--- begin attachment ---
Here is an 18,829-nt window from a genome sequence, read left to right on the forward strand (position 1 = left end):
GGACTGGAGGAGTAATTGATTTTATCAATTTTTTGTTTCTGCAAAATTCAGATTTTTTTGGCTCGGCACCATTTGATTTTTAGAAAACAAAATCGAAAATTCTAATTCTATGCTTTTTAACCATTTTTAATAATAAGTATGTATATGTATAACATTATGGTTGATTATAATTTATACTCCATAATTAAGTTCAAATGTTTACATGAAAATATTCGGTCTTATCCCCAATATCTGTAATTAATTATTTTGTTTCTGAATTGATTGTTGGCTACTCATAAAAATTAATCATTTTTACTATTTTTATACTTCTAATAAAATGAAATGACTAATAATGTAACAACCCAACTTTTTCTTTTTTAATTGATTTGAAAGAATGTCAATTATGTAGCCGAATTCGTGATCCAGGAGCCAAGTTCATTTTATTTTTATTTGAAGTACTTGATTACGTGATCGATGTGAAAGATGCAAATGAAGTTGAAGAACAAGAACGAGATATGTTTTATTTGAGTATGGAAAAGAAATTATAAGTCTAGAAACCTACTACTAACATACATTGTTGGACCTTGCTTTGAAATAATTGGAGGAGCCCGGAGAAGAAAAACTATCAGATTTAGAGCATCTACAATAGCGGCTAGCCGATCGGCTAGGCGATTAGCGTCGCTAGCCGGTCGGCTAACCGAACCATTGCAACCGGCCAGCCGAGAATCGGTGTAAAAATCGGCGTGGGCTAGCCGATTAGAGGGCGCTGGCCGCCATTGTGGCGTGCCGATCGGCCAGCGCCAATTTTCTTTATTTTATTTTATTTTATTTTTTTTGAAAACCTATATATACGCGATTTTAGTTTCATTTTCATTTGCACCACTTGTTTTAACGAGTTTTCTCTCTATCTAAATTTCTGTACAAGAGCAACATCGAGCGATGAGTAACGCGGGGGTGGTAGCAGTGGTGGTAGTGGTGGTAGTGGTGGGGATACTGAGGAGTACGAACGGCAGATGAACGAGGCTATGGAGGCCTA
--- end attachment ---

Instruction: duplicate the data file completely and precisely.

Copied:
Here is an 18,829-nt window from a genome sequence, read left to right on the forward strand (position 1 = left end):
GGACTGGAGGAGTAATTGATTTTATCAATTTTTTGTTTCTGCAAAATTCAGATTTTTTTGGCTCGGCACCATTTGATTTTTAGAAAACAAAATCGAAAATTCTAATTCTATGCTTTTTAACCATTTTTAATAATAAGTATGTATATGTATAACATTATGGTTGATTATAATTTATACTCCATAATTAAGTTCAAATGTTTACATGAAAATATTCGGTCTTATCCCCAATATCTGTAATTAATTATTTTGTTTCTGAATTGATTGTTGGCTACTCATAAAAATTAATCATTTTTACTATTTTTATACTTCTAATAAAATGAAATGACTAATAATGTAACAACCCAACTTTTTCTTTTTTAATTGATTTGAAAGAATGTCAATTATGTAGCCGAATTCGTGATCCAGGAGCCAAGTTCATTTTATTTTTATTTGAAGTACTTGATTACGTGATCGATGTGAAAGATGCAAATGAAGTTGAAGAACAAGAACGAGATATGTTTTATTTGAGTATGGAAAAGAAATTATAAGTCTAGAAACCTACTACTAACATACATTGTTGGACCTTGCTTTGAAATAATTGGAGGAGCCCGGAGAAGAAAAACTATCAGATTTAGAGCATCTACAATAGCGGCTAGCCGATCGGCTAGGCGATTAGCGTCGCTAGCCGGTCGGCTAACCGAACCATTGCAACCGGCCAGCCGAGAATCGGTGTAAAAATCGGCGTGGGCTAGCCGATTAGAGGGCGCTGGCCGCCATTGTGGCGTGCCGATCGGCCAGCGCCAATTTTCTTTATTTTATTTTATTTTATTTTTTTTGAAAACCTATATATACGCGATTTTAGTTTCATTTTCATTTGCACCACTTGTTTTAACGAGTTTTCTCTCTATCTAAATTTCTGTACAAGAGCAACATCGAGCGATGAGTAACGCGGGGGTGGTAGCAGTGGTGGTAGTGGTGGTAGTGGTGGGGATACTGAGGAGTACGAACGGCAGATGAACGAGGCTATGGAGGCCTA